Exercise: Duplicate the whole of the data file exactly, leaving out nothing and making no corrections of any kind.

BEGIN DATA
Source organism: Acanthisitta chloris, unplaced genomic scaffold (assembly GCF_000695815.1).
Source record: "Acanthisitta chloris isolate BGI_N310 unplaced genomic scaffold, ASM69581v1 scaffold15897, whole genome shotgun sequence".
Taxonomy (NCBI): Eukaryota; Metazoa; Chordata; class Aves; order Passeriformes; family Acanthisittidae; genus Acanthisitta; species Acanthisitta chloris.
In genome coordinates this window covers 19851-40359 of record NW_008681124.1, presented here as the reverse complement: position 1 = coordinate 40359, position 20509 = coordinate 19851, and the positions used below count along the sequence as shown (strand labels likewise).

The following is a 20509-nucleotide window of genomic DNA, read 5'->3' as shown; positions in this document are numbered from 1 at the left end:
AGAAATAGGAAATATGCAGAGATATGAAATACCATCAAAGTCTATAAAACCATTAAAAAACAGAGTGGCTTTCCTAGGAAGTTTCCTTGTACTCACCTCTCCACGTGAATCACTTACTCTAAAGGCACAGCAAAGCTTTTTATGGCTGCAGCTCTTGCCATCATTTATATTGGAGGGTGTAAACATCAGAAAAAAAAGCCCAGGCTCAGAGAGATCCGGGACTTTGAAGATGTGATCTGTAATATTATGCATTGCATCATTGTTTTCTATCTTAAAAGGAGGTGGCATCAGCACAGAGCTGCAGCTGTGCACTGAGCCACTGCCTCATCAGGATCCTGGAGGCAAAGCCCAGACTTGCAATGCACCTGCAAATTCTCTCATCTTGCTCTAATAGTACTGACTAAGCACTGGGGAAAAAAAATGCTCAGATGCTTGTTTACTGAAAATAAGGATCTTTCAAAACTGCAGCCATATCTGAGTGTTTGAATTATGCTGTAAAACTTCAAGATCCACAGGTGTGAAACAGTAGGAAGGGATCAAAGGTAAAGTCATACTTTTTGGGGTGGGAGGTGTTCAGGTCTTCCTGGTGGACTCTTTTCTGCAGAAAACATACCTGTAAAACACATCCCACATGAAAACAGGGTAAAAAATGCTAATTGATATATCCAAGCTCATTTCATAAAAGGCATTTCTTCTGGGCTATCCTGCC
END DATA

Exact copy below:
Source organism: Acanthisitta chloris, unplaced genomic scaffold (assembly GCF_000695815.1).
Source record: "Acanthisitta chloris isolate BGI_N310 unplaced genomic scaffold, ASM69581v1 scaffold15897, whole genome shotgun sequence".
Taxonomy (NCBI): Eukaryota; Metazoa; Chordata; class Aves; order Passeriformes; family Acanthisittidae; genus Acanthisitta; species Acanthisitta chloris.
In genome coordinates this window covers 19851-40359 of record NW_008681124.1, presented here as the reverse complement: position 1 = coordinate 40359, position 20509 = coordinate 19851, and the positions used below count along the sequence as shown (strand labels likewise).

The following is a 20509-nucleotide window of genomic DNA, read 5'->3' as shown; positions in this document are numbered from 1 at the left end:
AGAAATAGGAAATATGCAGAGATATGAAATACCATCAAAGTCTATAAAACCATTAAAAAACAGAGTGGCTTTCCTAGGAAGTTTCCTTGTACTCACCTCTCCACGTGAATCACTTACTCTAAAGGCACAGCAAAGCTTTTTATGGCTGCAGCTCTTGCCATCATTTATATTGGAGGGTGTAAACATCAGAAAAAAAAGCCCAGGCTCAGAGAGATCCGGGACTTTGAAGATGTGATCTGTAATATTATGCATTGCATCATTGTTTTCTATCTTAAAAGGAGGTGGCATCAGCACAGAGCTGCAGCTGTGCACTGAGCCACTGCCTCATCAGGATCCTGGAGGCAAAGCCCAGACTTGCAATGCACCTGCAAATTCTCTCATCTTGCTCTAATAGTACTGACTAAGCACTGGGGAAAAAAAATGCTCAGATGCTTGTTTACTGAAAATAAGGATCTTTCAAAACTGCAGCCATATCTGAGTGTTTGAATTATGCTGTAAAACTTCAAGATCCACAGGTGTGAAACAGTAGGAAGGGATCAAAGGTAAAGTCATACTTTTTGGGGTGGGAGGTGTTCAGGTCTTCCTGGTGGACTCTTTTCTGCAGAAAACATACCTGTAAAACACATCCCACATGAAAACAGGGTAAAAAATGCTAATTGATATATCCAAGCTCATTTCATAAAAGGCATTTCTTCTGGGCTATCCTGCC